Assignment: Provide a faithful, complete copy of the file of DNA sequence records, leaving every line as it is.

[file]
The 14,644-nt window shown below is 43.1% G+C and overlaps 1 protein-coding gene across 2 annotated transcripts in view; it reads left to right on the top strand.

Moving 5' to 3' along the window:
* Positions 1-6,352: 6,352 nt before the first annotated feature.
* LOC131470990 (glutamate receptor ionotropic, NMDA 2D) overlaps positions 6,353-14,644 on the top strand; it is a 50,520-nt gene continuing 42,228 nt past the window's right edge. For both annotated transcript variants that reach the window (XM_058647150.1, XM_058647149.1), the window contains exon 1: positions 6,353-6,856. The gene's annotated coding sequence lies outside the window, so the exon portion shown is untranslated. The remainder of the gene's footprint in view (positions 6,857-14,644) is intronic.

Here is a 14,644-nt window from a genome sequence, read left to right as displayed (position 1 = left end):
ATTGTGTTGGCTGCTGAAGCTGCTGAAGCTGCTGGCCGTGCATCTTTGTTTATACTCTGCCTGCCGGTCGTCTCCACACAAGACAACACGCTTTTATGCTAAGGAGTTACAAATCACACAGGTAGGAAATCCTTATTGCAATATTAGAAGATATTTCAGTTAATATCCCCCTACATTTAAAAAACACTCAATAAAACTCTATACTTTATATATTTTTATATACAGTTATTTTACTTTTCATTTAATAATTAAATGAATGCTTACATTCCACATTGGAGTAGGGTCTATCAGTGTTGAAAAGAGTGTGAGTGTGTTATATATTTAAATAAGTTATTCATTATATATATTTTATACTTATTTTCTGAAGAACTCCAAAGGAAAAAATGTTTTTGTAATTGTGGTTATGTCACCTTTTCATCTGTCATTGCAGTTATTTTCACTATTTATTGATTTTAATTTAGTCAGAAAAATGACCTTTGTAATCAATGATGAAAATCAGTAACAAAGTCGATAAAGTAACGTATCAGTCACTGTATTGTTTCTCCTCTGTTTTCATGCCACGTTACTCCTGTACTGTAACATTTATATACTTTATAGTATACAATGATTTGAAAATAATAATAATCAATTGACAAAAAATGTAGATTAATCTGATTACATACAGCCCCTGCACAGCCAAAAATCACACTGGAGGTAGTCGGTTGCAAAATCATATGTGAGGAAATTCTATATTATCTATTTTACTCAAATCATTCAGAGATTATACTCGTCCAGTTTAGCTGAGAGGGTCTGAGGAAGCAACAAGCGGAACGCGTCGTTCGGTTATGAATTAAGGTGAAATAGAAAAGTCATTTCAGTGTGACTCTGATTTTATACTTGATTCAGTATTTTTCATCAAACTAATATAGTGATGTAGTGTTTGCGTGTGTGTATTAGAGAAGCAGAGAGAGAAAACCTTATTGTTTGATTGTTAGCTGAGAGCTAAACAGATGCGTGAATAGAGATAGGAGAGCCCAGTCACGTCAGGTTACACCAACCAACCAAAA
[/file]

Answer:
The 14,644-nt window shown below is 43.1% G+C and overlaps 1 protein-coding gene across 2 annotated transcripts in view; it reads left to right on the top strand.

Moving 5' to 3' along the window:
* Positions 1-6,352: 6,352 nt before the first annotated feature.
* LOC131470990 (glutamate receptor ionotropic, NMDA 2D) overlaps positions 6,353-14,644 on the top strand; it is a 50,520-nt gene continuing 42,228 nt past the window's right edge. For both annotated transcript variants that reach the window (XM_058647150.1, XM_058647149.1), the window contains exon 1: positions 6,353-6,856. The gene's annotated coding sequence lies outside the window, so the exon portion shown is untranslated. The remainder of the gene's footprint in view (positions 6,857-14,644) is intronic.

Here is a 14,644-nt window from a genome sequence, read left to right as displayed (position 1 = left end):
ATTGTGTTGGCTGCTGAAGCTGCTGAAGCTGCTGGCCGTGCATCTTTGTTTATACTCTGCCTGCCGGTCGTCTCCACACAAGACAACACGCTTTTATGCTAAGGAGTTACAAATCACACAGGTAGGAAATCCTTATTGCAATATTAGAAGATATTTCAGTTAATATCCCCCTACATTTAAAAAACACTCAATAAAACTCTATACTTTATATATTTTTATATACAGTTATTTTACTTTTCATTTAATAATTAAATGAATGCTTACATTCCACATTGGAGTAGGGTCTATCAGTGTTGAAAAGAGTGTGAGTGTGTTATATATTTAAATAAGTTATTCATTATATATATTTTATACTTATTTTCTGAAGAACTCCAAAGGAAAAAATGTTTTTGTAATTGTGGTTATGTCACCTTTTCATCTGTCATTGCAGTTATTTTCACTATTTATTGATTTTAATTTAGTCAGAAAAATGACCTTTGTAATCAATGATGAAAATCAGTAACAAAGTCGATAAAGTAACGTATCAGTCACTGTATTGTTTCTCCTCTGTTTTCATGCCACGTTACTCCTGTACTGTAACATTTATATACTTTATAGTATACAATGATTTGAAAATAATAATAATCAATTGACAAAAAATGTAGATTAATCTGATTACATACAGCCCCTGCACAGCCAAAAATCACACTGGAGGTAGTCGGTTGCAAAATCATATGTGAGGAAATTCTATATTATCTATTTTACTCAAATCATTCAGAGATTATACTCGTCCAGTTTAGCTGAGAGGGTCTGAGGAAGCAACAAGCGGAACGCGTCGTTCGGTTATGAATTAAGGTGAAATAGAAAAGTCATTTCAGTGTGACTCTGATTTTATACTTGATTCAGTATTTTTCATCAAACTAATATAGTGATGTAGTGTTTGCGTGTGTGTATTAGAGAAGCAGAGAGAGAAAACCTTATTGTTTGATTGTTAGCTGAGAGCTAAACAGATGCGTGAATAGAGATAGGAGAGCCCAGTCACGTCAGGTTACACCAACCAACCAAAA